Carefully, because you have bias edges, match the long edge of this triangle with the long side of the space in the corners. Part of the triangle will be longer; that is the way it should be. They look little ears. The raw edges should meet 1/4" in from the cut edge, where your seam line will be. Sew the two pieces together using a 1/4 seam. Press the triangle piece into the corner. Press, don't iron. Trim off the little ears. You may need to trim off a little bit on the outside edges of the triangle, but it will only be about 1/16".

    If you need to buy more fabric, you can cut about 10 squares or 20 triangles from each 4" of 40" wide fabric.
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  9. #19
    Senior Member kristakz's Avatar
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    Quote Originally Posted by TaraW View Post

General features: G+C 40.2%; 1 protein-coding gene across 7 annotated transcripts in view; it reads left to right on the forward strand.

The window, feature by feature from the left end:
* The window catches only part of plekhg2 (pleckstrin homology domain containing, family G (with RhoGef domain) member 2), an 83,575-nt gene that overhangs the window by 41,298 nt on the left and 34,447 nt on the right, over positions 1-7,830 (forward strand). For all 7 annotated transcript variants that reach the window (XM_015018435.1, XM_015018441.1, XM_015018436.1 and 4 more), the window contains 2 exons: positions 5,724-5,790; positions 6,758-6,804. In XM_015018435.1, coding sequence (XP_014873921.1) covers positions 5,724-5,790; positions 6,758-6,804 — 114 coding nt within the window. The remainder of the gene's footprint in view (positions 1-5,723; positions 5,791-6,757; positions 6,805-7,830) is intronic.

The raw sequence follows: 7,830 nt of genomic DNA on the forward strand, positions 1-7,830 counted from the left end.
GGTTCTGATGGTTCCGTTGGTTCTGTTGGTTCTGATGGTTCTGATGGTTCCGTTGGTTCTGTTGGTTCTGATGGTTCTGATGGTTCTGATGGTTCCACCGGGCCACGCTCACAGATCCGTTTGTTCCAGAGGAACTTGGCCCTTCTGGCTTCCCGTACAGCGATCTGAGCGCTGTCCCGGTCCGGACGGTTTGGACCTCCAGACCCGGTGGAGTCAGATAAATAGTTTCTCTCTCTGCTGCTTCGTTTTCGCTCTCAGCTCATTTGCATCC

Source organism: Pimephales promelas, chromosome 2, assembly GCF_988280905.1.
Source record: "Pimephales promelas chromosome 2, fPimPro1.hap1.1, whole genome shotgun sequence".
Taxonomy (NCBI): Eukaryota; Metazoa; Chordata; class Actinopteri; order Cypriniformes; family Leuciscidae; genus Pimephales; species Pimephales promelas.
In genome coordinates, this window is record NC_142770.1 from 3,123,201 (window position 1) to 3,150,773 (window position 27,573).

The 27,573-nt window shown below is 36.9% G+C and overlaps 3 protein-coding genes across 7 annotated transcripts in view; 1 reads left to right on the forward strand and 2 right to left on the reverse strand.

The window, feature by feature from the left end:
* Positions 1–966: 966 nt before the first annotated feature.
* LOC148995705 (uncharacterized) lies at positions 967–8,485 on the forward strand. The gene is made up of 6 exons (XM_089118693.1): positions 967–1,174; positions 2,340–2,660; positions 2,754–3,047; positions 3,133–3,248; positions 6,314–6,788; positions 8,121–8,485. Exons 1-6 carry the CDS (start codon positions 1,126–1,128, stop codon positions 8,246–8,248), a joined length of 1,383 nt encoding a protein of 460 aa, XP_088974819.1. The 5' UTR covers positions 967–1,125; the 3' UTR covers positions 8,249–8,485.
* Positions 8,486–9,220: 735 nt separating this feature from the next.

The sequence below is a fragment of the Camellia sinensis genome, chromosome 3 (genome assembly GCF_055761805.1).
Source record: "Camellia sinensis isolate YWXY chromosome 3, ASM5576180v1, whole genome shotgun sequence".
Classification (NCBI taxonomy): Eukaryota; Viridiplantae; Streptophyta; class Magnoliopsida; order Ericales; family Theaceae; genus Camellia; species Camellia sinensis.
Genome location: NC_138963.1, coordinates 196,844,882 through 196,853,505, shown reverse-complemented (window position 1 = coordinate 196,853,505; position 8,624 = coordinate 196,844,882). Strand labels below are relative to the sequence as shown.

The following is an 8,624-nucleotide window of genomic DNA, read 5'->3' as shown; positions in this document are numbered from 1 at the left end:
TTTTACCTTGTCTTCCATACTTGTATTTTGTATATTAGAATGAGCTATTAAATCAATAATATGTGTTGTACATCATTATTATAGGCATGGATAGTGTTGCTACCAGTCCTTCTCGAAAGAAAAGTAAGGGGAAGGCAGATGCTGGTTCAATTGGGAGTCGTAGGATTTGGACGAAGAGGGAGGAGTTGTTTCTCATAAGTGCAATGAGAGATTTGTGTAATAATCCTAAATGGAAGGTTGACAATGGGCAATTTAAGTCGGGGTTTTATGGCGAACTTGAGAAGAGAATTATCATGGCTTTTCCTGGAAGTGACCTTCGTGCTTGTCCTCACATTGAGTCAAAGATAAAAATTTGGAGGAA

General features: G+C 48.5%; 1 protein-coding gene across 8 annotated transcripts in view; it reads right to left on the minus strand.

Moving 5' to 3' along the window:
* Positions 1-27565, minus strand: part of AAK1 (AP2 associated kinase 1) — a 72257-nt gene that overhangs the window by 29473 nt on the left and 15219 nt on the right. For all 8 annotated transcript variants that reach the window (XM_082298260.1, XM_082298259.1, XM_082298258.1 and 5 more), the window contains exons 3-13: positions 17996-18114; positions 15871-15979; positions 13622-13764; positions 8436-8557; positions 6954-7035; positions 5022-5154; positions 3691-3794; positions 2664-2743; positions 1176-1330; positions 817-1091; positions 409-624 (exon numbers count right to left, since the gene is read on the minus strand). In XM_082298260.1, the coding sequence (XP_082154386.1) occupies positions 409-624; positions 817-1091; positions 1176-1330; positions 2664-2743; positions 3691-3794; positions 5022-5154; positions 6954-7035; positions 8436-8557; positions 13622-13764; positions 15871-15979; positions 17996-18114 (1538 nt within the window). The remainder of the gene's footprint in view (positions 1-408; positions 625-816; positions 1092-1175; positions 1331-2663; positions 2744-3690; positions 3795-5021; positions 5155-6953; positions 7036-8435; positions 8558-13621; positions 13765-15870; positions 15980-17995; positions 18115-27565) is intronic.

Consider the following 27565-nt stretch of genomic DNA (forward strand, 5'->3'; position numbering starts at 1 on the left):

Krista,

    How do I make sure I'm super careful to center the blocks when I trim if I continue to do this the (incorrect) way that I started? Is there a tool I can buy to help me with this?
    I don't know about a tool that would do this. I think you just need to figure out the measurement and use a square to trim them all. The important thing is going to be to make sure you have exactly the same size corners on all the blocks after you trim. So taken one block, lay a square ruler on top of it and see what size block you think you can cut. Without having it in front of my, it's hard to say, but if you are adding 3x3x4 triangles to the blocks I think you'll get around 2 1/4" corners in the end, with about 3.5" along the edge of your snowball block. But don't take those measurements as true - you need to try it with a block. Just make sure when you trim that you have the same size triangle on each edge. Once you find the right measurements, you might want to mark your ruler with tape, so you can align all the blocks the same way.